Castro Street Fair Expected To Draw
Tens of ThousandsThis year’s parade is dedicated to drag performer Cookie Dough.

 

 

 

With the indomitable rainbow flag flying steadfast on a 70-foot flagpole in the center of Harvey Milk Plaza, overlooking an iconic neighborhood with neon signs and small shops selling delicacies as telling as penis-shaped macaroon cookies, there is perhaps no better backdrop than here for a street fair.

 

On Sunday, October 4th at the intersection of Castro and Market streets, extending from 16th and 19th streets, tens of thousands of attendees will corral together to celebrate the Castro community’s diversity and local talents. The 42nd annual Castro Street Fair will include multiple live entertainment and dance stages with hundreds of local artists and organizations lining the streets to contribute to the merriment. According to Fred Lopez, interim executive director for the Castro Street Fair’s Board of Directors, they expect up to 50,000 revelers to attend this year.

 

While it is traditionally a day of festivity and carouse, this year’s fair will carry a heavier significance for the local community.

 

“The Fair this year is dedicated to one of our beloved friends and colleagues, Cookie Dough,” Lopez said. “She was a welcome performer year after year on the stages of the Fair before her untimely passing earlier this year.”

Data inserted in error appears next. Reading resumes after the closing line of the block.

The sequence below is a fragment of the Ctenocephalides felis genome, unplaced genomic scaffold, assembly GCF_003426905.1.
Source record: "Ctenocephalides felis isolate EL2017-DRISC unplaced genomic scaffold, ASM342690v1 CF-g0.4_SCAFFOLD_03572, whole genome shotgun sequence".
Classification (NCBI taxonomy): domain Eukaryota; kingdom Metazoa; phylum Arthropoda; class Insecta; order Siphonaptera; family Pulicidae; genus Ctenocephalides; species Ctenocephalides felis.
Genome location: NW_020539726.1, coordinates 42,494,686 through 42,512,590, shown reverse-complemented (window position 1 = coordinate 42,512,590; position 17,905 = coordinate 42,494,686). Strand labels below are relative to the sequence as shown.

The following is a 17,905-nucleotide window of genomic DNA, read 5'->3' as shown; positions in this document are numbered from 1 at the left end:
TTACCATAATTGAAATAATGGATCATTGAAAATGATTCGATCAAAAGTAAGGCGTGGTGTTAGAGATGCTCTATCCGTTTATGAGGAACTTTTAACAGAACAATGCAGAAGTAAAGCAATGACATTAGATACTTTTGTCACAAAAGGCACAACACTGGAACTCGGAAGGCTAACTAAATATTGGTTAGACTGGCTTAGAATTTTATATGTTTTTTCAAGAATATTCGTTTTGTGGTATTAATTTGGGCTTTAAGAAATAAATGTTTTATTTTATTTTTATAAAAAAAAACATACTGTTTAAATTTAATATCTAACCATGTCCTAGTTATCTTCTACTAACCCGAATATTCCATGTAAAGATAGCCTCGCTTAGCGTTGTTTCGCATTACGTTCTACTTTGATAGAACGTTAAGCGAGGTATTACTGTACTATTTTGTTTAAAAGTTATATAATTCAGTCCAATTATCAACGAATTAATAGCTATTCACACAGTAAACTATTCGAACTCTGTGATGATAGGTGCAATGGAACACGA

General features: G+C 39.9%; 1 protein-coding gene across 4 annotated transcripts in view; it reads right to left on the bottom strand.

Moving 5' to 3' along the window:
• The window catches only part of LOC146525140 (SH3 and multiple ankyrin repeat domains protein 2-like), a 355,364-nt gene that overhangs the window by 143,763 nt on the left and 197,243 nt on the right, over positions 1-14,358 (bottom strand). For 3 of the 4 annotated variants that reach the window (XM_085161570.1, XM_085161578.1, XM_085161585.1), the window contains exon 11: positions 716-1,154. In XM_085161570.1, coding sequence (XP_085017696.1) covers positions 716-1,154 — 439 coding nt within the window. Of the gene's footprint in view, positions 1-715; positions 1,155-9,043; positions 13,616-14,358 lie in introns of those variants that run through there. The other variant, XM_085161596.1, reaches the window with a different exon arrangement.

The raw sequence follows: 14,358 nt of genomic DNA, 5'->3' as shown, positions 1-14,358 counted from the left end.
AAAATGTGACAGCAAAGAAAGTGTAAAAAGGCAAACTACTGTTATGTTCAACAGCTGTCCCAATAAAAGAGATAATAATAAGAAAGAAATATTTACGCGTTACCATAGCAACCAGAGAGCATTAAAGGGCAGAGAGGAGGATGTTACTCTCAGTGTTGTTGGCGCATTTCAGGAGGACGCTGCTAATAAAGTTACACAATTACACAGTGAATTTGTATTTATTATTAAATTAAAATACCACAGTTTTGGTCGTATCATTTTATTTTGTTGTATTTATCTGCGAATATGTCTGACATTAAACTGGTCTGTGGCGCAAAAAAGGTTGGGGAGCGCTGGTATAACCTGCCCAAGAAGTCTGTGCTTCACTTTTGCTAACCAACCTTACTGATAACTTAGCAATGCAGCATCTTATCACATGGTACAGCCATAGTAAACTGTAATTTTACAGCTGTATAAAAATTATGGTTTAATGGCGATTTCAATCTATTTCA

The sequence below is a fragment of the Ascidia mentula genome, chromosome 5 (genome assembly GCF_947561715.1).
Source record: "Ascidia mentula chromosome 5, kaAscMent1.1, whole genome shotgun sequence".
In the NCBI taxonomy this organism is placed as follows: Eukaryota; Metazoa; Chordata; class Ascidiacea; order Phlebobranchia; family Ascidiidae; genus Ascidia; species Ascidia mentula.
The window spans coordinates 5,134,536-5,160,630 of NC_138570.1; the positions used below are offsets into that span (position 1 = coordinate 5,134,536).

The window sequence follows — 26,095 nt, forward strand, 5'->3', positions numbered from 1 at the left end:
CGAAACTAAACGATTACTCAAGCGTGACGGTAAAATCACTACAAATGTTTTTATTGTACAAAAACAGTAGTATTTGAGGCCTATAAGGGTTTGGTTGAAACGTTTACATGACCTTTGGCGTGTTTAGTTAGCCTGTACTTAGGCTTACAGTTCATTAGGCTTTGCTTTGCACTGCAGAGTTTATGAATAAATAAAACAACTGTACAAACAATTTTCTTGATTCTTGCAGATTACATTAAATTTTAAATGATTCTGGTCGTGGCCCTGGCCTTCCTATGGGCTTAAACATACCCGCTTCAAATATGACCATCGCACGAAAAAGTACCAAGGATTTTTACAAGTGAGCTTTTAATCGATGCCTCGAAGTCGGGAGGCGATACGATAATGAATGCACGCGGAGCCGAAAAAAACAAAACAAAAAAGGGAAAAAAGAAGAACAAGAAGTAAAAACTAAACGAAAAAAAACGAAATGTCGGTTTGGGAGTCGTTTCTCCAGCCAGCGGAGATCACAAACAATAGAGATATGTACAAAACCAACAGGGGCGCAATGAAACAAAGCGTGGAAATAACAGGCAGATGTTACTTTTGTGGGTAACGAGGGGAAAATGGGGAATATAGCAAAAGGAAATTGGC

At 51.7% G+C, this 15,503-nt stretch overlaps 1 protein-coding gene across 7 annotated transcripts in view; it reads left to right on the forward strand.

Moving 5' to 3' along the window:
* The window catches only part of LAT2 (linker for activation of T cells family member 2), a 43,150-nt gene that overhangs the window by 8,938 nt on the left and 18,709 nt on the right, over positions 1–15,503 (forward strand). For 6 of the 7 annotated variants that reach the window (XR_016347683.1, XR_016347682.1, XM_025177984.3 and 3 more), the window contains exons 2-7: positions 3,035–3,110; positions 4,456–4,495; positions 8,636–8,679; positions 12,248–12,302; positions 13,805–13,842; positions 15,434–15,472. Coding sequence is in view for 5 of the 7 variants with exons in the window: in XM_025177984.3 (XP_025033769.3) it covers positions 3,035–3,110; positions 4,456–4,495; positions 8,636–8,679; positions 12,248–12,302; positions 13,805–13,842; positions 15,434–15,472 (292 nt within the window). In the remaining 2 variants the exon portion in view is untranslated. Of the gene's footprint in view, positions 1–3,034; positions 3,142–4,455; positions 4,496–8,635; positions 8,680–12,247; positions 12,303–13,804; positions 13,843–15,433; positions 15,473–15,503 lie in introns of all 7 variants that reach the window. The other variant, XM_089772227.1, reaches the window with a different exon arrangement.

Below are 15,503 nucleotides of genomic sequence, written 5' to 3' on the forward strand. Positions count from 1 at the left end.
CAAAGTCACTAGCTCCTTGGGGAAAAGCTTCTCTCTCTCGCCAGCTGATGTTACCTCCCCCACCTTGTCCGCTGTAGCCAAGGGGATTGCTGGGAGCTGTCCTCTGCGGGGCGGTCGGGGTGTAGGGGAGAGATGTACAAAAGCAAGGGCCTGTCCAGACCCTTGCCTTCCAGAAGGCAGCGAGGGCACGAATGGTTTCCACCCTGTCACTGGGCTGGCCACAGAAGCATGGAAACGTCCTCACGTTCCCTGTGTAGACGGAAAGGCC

Eddie Bell, a prominent San Francisco drag performer known on stage as Cookie Dough, passed away earlier this year from meningitis while touring with the “The Golden Girls” cast in Puerto Vallarta, Mexico.

 

“Cookie was a brilliant performer and a great leader,” Supervisor Scott Wiener said. “I miss her dearly, as do many members of the community.”

 

In Bell’s honor, attendees are encouraged to “wig out” and come to the Fair in drag. “It should make for a very fun day,” Lopez said.

 

The entertainment will pay tribute to Bell as well. The 18th Street stage will feature performances from members of “The Monster Show,” the Castro’s longest running weekly drag show that Bell founded. Electronic glam-pop duo Ejector will also be reuniting in honor of Bell.

 

Other acts to watch out for include the Whoa Nellies and drag band Muñecas on the Main Stage. The Dance Alley will feature performances from deejays Justime, Mystic Ray and Nark.

 

The fair is free for all attendees, with a suggested donation of $5 to $10 dollars at the entry gates. Proceeds from the gates will go to more than 25 community nonprofit organizations working in and around the Castro neighborhood. Last year, the Fair donated over $74,000 dollars to many organizations, including the Castro Country Club, the Harvey Milk Civil Rights Academy and the Castro/Eureka Valley Neighborhood Association.

 

The Fair began in 1974 as the brainchild of gay rights activist and local community leader Harvey Milk. As the business owner of a camera store, Milk started the Castro Street Fair as a means to promote local businesses.

 

“I think that’s what a street fair should be—for the neighborhood, about the neighborhood, by the neighborhood,” Milk said in a video interview filmed during the 1976 Fair.

 

And while the Castro Street Fair today may be much more elaborate and grand in scale than it was over 40 years ago, there is no doubt that the spirit of community is still alive, vibrant and thriving on this annual occasion.

 

 

 

 

 

 

 

 

 

 

 

 

 

 

 

 

 

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